Robin Goldstein, Fearless Critic Houston Restaurant Guide
Sweet Temptation's cannelloni
Sweet Temptation is a new, cute (BYOB!) Italian restaurant near the Heights. It is on Airline across from Teotihuacan. Reader comments on b4-u-eat say that the owner-chef is related to restaurant owners in Italy and that he has cooked in some well-known Houston Italian restaurants.
When I stopped in last week for lunch, I was the only customer. "What's best?" I asked the waitress.
"Our cannelloni special is to die for" she responded.
I hadn't had cannelloni since I stopped buying microwave TV dinners -- about 18 years ago. But I decided to try it anyway.
Two squares of fresh lasagna pasta were rolled around a filling of chicken and ricotta cheese. These were topped with a classic tomato basil sauce.
I was most impressed with the fresh pasta. It was toothsome and chewy, not crispy nor over-baked. The flavor in the dish was provided, not by the bland ricotta filling, but by the bright and tangy tomato sauce. The fresh basil provided aromatic notes.
I enjoyed my lunch. And I left the restaurant pondering cannelloni.
Why cannelloni makes me suspicious
Something about cannelloni strikes me as inauthentic. It is served at most Carrabba's and Macaroni Grills. Yet I have not seen it on the menu at Da Marco or Arcodoro. More importantly, I have eaten in dozens of restaurants in Italy. I have never seen cannelloni on an Italian menu.
Cannelloni has all the ingredients of inauthentic American Italian food. Pasta. Cheese. Tomato sauce. These classic American-Italian ingredients define the cannelloni.
Plus, it looks just like an enchillada. Ultimately, Americans will turn any food into a wrap.
Yet the cannelloni really is authentic. A restaurant in the tourist town of Sorrento claims to have invented the cannelloni at the beginning of the 20th Century. The restaurant's photos of the cannelloni look a lot like the cannelloni served in Texas.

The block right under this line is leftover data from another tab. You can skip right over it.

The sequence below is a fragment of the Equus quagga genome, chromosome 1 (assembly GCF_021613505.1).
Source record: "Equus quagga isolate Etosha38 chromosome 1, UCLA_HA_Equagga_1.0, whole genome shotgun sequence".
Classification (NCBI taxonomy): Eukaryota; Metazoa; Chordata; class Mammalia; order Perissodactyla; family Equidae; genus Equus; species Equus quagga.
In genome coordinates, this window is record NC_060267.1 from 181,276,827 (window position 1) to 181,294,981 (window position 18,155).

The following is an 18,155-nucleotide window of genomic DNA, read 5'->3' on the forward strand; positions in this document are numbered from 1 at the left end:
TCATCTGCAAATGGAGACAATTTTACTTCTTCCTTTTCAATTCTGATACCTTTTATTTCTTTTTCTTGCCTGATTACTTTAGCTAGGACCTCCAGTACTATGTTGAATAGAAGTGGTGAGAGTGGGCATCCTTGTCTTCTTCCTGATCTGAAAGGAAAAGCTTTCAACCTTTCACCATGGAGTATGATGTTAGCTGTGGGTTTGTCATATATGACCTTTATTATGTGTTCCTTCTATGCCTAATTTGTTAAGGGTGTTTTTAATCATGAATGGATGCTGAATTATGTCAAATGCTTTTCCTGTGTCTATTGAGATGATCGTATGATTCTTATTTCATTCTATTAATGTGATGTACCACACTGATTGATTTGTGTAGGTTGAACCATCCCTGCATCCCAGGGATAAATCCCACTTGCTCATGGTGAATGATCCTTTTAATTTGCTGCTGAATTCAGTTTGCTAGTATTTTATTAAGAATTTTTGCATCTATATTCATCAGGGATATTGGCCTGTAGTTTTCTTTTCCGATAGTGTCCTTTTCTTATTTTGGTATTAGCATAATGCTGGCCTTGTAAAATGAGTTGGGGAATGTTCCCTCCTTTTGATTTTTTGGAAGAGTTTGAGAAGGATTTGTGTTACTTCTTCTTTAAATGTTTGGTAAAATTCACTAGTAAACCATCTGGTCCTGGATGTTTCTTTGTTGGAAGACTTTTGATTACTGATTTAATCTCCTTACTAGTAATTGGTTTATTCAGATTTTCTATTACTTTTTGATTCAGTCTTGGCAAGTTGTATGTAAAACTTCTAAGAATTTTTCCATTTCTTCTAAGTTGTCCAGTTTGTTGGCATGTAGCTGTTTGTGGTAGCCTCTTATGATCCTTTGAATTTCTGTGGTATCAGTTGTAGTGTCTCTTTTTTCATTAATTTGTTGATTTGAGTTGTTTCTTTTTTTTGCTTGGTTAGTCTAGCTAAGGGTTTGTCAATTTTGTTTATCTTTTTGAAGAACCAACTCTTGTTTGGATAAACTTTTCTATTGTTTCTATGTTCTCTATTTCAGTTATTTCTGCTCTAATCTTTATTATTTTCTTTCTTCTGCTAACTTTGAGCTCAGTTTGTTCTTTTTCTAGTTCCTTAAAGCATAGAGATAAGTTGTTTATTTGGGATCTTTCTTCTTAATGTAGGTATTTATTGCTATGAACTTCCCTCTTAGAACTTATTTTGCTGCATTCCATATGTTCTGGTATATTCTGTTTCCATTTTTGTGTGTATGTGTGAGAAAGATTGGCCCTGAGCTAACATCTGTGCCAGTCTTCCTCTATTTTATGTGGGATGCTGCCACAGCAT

Cannelloni may look like Americanized Italian food, but now I know it comes from Italy.
As a twist of fate, I encountered a second cannelloni in the same week.
I found myself last weekend with a large group in Driftwood, Texas. Someone suggested we eat lunch in a trattoria that had been built in a middle of a vineyard. I had visions of a Tuscan outpost serving authentic Italian food.
When we walked in to this small-town trattoria, I was shocked. It looked just like a Maccaroni Grill, but was twice as large. It was nearly full. And it was owned by the Mandolas.
Trattoria Lisina sits in the middle of the Mandolas' winery. On Saturday afternoon, it was packed with more customers than people who live in Driftwood. This was an extremely successful, crowd-pleasing operation.
Of course, I had to order their specialty pasta -- Cannelloni Lisina.
The Mandolas' cannelloni had all the basic cannelloni elements. But the filling had much less ricotta and much more ground meat -- chicken, veal, and pork. On top was not just tomato sauce, but also a creamy bechamel.
Compared to Sweet Temptation, Lisina's cannelloni was much meatier and creamier. (The Mandolas know what Texans like). But the pasta was a little too baked and did not have that fresh-pasta texture of the pasta at Sweet Temptation. The dish at Sweet Temptation had been much lighter, and did not cause me to fall asleep. Lisina's cannelloni caused an afternoon nap - during a business meeting.
Authentic Italian food?
Authenticity may be overrated. But I can't help thinking about it. The cannelloni at both Texas restaurants -- particularly Sweet Temptation -- looks like the cannelloni on the website of the restaurant in Sorrento, Italy. So they must be at least somewhat authentic.
Still, I would be willing to bet that cannelloni is much less popular in Italy than in Texas.